The original Perth Regiment, after mobilization in Canada, spent the early years of WW2 in garrison and training in Britain. It saw combat in Italy as an infantry battalion in the 11th infantry Brigade of the 5th Armoured Division. The Perths soon gained a reputation for courage, initiative and reliability. In early March of 1945, all Canadian troops which had been fighting in Italy were transferred to Belgium resulting in all five Canadian divisions fighting as a team. In some of the hardest actions of the war, the Canadians drove the Germans out of northern Holland and helped to end the war.
The Perth’s tasking since 1936 had been that of a Corps Machine Gun Battalion, The Perth Regiment (MG), and for the first 18 months of the war the unit trained in this capacity. On March 4, 1941 the Perth's were then notified they would become part of the 5th Canadian Armoured Division. This assignment changed the regimental tasking from a Corps Machine Gun Battalion to that of Motorized Infantry, The Perth Regiment (Motor).
Below are several photographs taken during training
while the unit served as The Perth Regt. (MG). The pictures are from
the collection of Lt. Col. Jack Tipler and provided courtesy of his son
Grant Tipler. They may be enlarged by clicking on each picture.
Upper Picture: Firing at a 30ft. range established in a gravel pit "Somewhere near Stratford". From left to right, the men are: C.S.M. F.G. Twist (Standing), at no. 1 Gun is Private F. Baker, at no. 2 gun is Private George Briggs, with Sergeant A. B. Baird adjusting the apparatus. At no. 3 gun is Private J. R. Spencer and standing directly behind him is Corporal W. Furzer. In the background behind Corporal Furzer can be seen Corporal P. W. Mertens. Looking on operations at No. 4 gun is Lieut. R. S. Reid (in khaki shirt) and Sergeant D. R. Bruce. With his hands behind his back at the rear is Sergeant Ernie Hobson and kneeling is Lance-Corporal W. Hass. The picture was taken in April 1940.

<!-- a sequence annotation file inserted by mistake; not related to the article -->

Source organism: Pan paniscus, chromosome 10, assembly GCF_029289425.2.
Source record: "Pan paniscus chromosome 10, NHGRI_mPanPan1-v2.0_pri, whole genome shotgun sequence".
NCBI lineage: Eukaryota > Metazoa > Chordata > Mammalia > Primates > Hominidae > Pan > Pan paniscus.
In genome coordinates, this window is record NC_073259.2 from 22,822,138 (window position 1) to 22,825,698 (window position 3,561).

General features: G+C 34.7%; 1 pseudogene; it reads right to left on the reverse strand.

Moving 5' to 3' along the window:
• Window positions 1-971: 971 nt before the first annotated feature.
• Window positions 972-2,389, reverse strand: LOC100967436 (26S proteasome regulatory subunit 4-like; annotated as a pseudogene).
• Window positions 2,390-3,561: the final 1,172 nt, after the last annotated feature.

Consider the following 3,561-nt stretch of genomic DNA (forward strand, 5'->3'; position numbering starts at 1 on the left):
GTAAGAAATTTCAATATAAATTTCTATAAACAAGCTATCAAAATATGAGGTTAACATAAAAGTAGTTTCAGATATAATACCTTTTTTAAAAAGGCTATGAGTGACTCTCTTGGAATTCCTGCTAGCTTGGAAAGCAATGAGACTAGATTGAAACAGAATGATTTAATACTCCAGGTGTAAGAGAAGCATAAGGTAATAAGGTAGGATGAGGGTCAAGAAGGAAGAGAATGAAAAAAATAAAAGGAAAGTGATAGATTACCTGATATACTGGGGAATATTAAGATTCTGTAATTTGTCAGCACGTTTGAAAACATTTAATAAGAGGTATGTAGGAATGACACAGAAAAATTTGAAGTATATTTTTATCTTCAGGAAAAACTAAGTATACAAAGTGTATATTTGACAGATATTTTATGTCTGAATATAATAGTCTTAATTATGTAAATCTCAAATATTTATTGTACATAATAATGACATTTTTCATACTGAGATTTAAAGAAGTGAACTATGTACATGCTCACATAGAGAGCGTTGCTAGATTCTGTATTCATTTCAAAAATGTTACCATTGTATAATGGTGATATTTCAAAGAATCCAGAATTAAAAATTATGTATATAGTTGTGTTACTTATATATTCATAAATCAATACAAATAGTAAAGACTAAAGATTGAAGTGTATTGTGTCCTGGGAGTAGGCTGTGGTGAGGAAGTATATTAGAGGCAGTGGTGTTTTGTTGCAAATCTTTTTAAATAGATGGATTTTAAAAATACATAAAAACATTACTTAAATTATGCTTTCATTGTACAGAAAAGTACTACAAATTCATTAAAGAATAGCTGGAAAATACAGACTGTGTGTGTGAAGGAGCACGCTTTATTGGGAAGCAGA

Most Regimental histories talk of battles fought, hills taken, rivers crossed and perhaps which company or platoon advanced where. Very little attention is given to the individuals who actually served. To be able to understand the true face of war, it is important to understand that individuals fight wars, and it is the individual who needs to be remembered. Ironically very few records were compiled listing the estimated 3000 persons who, at one time or another, served with the Perths during WWII.
For some time, the thought of even beginning to locate the names of these individuals seemed an impossible task. However, records have recently surfaced thanks to Mr. Grant Tipler, whose father was Major John E. Tipler, wartime adjutant of the Perths. These records, while not providing a complete list, make it possible to begin recording a good number of the individuals. The records included those who enlisted starting September 1st, 1939 until the time when the Perths were sent overseas to England. These records where augmented with records from the War Graves Commission to compile the first 1000 names.
Over time, thanks to other documentation and many e-mails which we have received, the list has grown to a respectable length of 2600 odd names.
It is hoped that, as more records become available and as persons read this page, it will become possible to compile most of the names. And while we may never be able to say with 100% accuracy that we have all the names of those who served, we should at least be able to remember most.